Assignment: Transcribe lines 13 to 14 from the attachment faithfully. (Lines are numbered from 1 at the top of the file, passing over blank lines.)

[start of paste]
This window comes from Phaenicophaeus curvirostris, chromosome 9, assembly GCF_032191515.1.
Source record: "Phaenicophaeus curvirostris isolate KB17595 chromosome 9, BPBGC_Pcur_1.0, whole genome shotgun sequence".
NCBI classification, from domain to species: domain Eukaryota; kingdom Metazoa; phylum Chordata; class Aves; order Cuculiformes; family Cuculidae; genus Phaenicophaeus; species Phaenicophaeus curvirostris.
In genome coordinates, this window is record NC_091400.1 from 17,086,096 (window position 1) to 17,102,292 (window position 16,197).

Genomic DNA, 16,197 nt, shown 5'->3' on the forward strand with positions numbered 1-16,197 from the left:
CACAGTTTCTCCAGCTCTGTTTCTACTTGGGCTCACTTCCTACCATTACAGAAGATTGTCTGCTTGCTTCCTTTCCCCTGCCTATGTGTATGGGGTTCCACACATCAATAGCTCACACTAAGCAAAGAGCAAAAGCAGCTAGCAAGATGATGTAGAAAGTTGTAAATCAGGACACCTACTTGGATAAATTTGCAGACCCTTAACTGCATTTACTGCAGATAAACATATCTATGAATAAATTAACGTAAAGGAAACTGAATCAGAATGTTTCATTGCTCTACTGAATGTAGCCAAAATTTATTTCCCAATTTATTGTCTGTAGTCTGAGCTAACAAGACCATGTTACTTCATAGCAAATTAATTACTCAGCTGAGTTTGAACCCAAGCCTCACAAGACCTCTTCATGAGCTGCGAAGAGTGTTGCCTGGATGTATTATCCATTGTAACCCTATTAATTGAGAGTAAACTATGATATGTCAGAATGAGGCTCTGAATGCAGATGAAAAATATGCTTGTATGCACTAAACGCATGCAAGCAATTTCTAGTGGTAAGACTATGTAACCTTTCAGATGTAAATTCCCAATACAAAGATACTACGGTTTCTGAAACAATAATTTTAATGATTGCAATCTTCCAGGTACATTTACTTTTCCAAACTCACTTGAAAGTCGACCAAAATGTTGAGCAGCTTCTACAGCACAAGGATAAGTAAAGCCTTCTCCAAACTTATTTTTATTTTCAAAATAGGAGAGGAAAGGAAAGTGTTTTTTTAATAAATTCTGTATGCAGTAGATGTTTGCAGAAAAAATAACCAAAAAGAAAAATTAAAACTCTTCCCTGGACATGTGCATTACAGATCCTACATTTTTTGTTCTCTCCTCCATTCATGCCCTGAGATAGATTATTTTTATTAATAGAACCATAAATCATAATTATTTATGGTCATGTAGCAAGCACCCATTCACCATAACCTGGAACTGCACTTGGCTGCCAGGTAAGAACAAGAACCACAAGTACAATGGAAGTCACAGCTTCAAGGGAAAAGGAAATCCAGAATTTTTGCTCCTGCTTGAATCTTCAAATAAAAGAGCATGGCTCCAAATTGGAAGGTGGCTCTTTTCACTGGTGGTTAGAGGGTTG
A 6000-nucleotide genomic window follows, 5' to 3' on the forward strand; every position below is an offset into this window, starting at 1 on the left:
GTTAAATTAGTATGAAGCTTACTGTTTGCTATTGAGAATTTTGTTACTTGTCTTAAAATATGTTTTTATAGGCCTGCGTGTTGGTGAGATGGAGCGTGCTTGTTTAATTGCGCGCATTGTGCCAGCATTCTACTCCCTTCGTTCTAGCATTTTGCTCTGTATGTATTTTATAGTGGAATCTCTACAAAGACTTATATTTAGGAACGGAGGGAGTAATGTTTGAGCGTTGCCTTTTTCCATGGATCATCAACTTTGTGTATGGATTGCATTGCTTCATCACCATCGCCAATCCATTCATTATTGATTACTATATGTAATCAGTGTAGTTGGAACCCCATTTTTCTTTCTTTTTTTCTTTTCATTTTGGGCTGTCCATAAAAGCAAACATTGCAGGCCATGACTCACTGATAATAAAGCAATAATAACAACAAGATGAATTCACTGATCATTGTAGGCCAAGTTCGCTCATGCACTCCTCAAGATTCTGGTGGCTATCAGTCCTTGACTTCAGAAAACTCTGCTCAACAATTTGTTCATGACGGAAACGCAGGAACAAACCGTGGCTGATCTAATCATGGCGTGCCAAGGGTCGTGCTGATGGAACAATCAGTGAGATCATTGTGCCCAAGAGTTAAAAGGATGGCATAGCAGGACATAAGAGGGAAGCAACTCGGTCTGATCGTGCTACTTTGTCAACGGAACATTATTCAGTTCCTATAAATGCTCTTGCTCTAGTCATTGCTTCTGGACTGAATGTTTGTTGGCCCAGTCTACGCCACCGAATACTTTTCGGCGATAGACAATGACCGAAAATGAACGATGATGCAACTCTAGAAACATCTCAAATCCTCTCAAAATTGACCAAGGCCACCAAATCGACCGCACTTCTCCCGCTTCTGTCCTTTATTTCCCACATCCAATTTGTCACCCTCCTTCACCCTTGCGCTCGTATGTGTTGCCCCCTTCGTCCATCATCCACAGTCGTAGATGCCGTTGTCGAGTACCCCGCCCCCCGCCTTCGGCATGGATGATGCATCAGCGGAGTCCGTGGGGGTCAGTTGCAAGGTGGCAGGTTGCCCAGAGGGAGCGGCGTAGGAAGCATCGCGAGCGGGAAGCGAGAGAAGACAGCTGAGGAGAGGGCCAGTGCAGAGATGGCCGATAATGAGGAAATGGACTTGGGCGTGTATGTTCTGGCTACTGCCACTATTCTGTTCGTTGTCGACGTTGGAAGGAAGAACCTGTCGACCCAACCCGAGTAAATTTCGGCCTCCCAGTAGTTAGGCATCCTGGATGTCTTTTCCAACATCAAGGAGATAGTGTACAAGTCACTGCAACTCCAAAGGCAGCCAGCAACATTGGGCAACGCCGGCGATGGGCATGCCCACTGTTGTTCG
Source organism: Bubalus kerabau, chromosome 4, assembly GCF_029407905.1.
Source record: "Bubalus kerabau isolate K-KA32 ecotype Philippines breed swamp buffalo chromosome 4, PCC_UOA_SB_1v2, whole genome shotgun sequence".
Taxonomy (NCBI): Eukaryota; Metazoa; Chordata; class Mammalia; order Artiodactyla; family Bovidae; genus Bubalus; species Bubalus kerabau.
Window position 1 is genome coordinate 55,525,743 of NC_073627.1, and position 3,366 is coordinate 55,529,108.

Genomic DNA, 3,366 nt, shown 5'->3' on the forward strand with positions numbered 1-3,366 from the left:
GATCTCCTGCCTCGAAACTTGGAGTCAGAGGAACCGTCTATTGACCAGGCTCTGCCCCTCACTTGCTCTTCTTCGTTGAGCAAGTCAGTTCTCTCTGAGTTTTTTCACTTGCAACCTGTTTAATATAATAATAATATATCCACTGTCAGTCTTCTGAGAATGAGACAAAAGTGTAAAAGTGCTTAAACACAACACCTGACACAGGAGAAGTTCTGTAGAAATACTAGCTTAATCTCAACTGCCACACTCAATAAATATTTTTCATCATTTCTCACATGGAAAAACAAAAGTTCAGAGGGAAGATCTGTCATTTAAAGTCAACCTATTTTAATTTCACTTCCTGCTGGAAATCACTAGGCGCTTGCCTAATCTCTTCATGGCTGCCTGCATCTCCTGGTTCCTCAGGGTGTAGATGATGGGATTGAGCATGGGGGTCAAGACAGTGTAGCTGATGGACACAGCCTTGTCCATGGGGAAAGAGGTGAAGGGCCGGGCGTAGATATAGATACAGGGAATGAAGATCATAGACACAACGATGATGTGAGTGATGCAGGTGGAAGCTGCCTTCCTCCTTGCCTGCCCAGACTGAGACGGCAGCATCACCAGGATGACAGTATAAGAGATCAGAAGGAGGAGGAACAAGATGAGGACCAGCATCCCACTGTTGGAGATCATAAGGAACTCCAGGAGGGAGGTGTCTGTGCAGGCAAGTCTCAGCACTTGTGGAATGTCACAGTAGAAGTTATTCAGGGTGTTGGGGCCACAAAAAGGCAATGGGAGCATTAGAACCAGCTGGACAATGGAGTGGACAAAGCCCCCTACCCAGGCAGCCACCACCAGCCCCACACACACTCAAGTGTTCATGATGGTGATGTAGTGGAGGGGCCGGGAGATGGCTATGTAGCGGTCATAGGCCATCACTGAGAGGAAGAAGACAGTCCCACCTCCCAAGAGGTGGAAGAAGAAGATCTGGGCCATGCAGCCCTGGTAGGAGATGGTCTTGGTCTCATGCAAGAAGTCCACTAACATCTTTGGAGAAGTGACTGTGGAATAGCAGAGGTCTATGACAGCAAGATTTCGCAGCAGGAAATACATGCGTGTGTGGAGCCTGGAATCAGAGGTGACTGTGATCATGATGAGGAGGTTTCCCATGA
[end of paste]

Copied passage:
Genomic DNA, 3,366 nt, shown 5'->3' on the forward strand with positions numbered 1-3,366 from the left:
GATCTCCTGCCTCGAAACTTGGAGTCAGAGGAACCGTCTATTGACCAGGCTCTGCCCCTCACTTGCTCTTCTTCGTTGAGCAAGTCAGTTCTCTCTGAGTTTTTTCACTTGCAACCTGTTTAATATAATAATAATATATCCACTGTCAGTCTTCTGAGAATGAGACAAAAGTGTAAAAGTGCTTAAACACAACACCTGACACAGGAGAAGTTCTGTAGAAATACTAGCTTAATCTCAACTGCCACACTCAATAAATATTTTTCATCATTTCTCACATGGAAAAACAAAAGTTCAGAGGGAAGATCTGTCATTTAAAGTCAACCTATTTTAATTTCACTTCCTGCTGGAAATCACTAGGCGCTTGCCTAATCTCTTCATGGCTGCCTGCATCTCCTGGTTCCTCAGGGTGTAGATGATGGGATTGAGCATGGGGGTCAAGACAGTGTAGCTGATGGACACAGCCTTGTCCATGGGGAAAGAGGTGAAGGGCCGGGCGTAGATATAGATACAGGGAATGAAGATCATAGACACAACGATGATGTGAGTGATGCAGGTGGAAGCTGCCTTCCTCCTTGCCTGCCCAGACTGAGACGGCAGCATCACCAGGATGACAGTATAAGAGATCAGAAGGAGGAGGAACAAGATGAGGACCAGCATCCCACTGTTGGAGATCATAAGGAACTCCAGGAGGGAGGTGTCTGTGCAGGCAAGTCTCAGCACTTGTGGAATGTCACAGTAGAAGTTATTCAGGGTGTTGGGGCCACAAAAAGGCAATGGGAGCATTAGAACCAGCTGGACAATGGAGTGGACAAAGCCCCCTACCCAGGCAGCCACCACCAGCCCCACACACACTCAAGTGTTCATGATGGTGATGTAGTGGAGGGGCCGGGAGATGGCTATGTAGCGGTCATAGGCCATCACTGAGAGGAAGAAGACAGTCCCACCTCCCAAGAGGTGGAAGAAGAAGATCTGGGCCATGCAGCCCTGGTAGGAGATGGTCTTGGTCTCATGCAAGAAGTCCACTAACATCTTTGGAGAAGTGACTGTGGAATAGCAGAGGTCTATGACAGCAAGATTTCGCAGCAGGAAATACATGCGTGTGTGGAGCCTGGAATCAGAGGTGACTGTGATCATGATGAGGAGGTTTCCCATGA